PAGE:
RALEIGH – Governor Roy Cooper is in for a long reelection campaign, even longer if he’s already resorting to vitriol in lieu of an actual defense when confronted with unscrupulous acts he’s ultimately responsible for. The insulting juvenile response to Treasure Dale Folwell’s exposing of alarming financial splurges at the NCDOT belies Cooper’s own absence of credibility on spending issues.
He’s not helping himself, or taxpayers, with such behavior, says chairman of the John Locke Foundation John Hood. The people are owed answers, on this and myriad other issues.
From the Laurinburg Exchange:
“Gov. Roy Cooper is a likeable and experienced politician. But he’s not made of Teflon. His administration has taken a number of heavy blows over the past month, and his aides have done him no favors by reacting flippantly rather than substantively.
Consider, for example, the current cash crunch at North Carolina’s Department of Transportation. Secretary Jim Trogdon blames the problem on hundreds of millions of dollars of hurricane damage and payouts to property owners whose rights were violated by the state’s abusive Map Act.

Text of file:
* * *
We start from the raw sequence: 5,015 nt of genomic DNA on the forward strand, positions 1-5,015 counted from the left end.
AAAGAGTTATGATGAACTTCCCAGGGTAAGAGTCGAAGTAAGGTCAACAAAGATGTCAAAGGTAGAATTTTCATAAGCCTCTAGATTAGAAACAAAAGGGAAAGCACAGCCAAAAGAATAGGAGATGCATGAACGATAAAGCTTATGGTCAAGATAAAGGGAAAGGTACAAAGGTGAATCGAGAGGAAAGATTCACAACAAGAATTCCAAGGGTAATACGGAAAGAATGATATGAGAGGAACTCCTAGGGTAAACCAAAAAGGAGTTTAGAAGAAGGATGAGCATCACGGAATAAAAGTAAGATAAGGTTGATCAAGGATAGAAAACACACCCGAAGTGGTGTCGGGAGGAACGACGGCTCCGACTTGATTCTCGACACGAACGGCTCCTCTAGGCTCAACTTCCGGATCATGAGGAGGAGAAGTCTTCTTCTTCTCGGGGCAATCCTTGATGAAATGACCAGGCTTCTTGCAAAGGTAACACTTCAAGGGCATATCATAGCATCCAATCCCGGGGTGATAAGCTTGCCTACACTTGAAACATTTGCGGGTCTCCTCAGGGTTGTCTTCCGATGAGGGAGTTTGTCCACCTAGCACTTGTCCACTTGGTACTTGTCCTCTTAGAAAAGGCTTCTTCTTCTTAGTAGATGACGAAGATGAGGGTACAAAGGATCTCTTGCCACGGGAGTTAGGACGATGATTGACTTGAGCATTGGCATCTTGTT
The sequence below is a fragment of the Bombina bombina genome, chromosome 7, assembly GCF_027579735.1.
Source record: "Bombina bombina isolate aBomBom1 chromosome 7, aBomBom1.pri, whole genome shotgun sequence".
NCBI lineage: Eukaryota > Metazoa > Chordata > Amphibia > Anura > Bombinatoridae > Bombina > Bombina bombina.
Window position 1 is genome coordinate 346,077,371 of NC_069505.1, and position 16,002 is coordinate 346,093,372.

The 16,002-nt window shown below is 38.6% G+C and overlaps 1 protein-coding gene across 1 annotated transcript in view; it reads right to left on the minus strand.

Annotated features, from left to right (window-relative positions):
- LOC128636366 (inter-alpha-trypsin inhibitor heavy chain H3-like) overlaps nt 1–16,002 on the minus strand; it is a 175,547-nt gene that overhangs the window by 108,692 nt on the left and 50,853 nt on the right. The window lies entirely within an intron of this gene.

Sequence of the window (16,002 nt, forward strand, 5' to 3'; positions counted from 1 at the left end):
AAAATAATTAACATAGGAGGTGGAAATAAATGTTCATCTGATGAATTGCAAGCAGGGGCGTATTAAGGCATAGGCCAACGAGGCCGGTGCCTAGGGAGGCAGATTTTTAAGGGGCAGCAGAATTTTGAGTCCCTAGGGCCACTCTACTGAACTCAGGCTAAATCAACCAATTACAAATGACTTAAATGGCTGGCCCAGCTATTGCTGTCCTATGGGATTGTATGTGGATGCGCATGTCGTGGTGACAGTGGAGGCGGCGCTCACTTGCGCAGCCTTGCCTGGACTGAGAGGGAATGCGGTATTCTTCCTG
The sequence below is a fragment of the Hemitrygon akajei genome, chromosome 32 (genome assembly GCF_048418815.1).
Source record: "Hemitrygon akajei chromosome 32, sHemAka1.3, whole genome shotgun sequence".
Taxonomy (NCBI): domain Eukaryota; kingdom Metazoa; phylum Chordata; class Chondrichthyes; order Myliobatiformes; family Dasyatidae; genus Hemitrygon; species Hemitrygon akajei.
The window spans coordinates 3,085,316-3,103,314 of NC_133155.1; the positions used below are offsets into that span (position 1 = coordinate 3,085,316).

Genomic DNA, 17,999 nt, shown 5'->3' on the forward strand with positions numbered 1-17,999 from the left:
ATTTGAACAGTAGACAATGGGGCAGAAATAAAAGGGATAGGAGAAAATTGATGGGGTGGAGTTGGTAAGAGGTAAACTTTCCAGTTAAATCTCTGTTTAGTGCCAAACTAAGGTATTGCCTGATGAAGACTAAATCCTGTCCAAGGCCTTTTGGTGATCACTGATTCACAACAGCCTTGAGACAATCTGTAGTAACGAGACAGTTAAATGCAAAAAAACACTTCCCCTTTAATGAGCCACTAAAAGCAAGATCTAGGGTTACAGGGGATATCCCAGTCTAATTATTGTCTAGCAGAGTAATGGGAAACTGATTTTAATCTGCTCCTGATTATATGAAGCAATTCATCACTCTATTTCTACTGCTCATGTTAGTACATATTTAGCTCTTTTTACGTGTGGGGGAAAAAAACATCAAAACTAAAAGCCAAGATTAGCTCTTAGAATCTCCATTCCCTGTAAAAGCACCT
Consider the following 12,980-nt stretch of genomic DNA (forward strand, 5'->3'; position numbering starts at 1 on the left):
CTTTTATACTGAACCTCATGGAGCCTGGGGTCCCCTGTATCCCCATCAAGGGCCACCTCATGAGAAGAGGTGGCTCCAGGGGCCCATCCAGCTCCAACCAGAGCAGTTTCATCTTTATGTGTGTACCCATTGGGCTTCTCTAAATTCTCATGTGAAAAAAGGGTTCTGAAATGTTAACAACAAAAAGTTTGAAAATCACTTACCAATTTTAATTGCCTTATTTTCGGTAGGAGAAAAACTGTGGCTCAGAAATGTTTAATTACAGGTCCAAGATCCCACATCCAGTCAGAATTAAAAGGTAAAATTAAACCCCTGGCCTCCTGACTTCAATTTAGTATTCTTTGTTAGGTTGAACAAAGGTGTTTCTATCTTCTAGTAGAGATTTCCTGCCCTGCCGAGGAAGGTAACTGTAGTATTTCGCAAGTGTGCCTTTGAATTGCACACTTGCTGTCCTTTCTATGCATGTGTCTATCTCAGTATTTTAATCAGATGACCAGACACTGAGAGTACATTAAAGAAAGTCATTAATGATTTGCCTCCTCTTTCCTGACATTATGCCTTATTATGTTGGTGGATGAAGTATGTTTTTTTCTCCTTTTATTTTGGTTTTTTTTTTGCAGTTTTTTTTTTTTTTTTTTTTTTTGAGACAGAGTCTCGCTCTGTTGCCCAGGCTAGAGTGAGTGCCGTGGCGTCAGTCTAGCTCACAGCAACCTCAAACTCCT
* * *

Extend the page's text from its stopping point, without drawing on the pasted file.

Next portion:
While these costs are real, they don’t fully explain DOT’s overspending. An outside consultant’s report dinged the department for faulty forecasting and cash management. State Treasurer Dale Folwell cited the report’s findings as well as DOT’s transfer of $1.1 billion from the Highway Trust Fund to the Highway Fund without his legally required authorization as reasons why Cooper should replace Trogdon.
Rather than responding to these specific concerns, the governor’s press office put out a statement rejecting what it termed “a financial lecture from the nation’s least effective state Treasurer.” DOT’s money woes have complex origins and consequences, to be sure. But Trogdon’s defense neither required nor was advanced by such adolescent name-calling.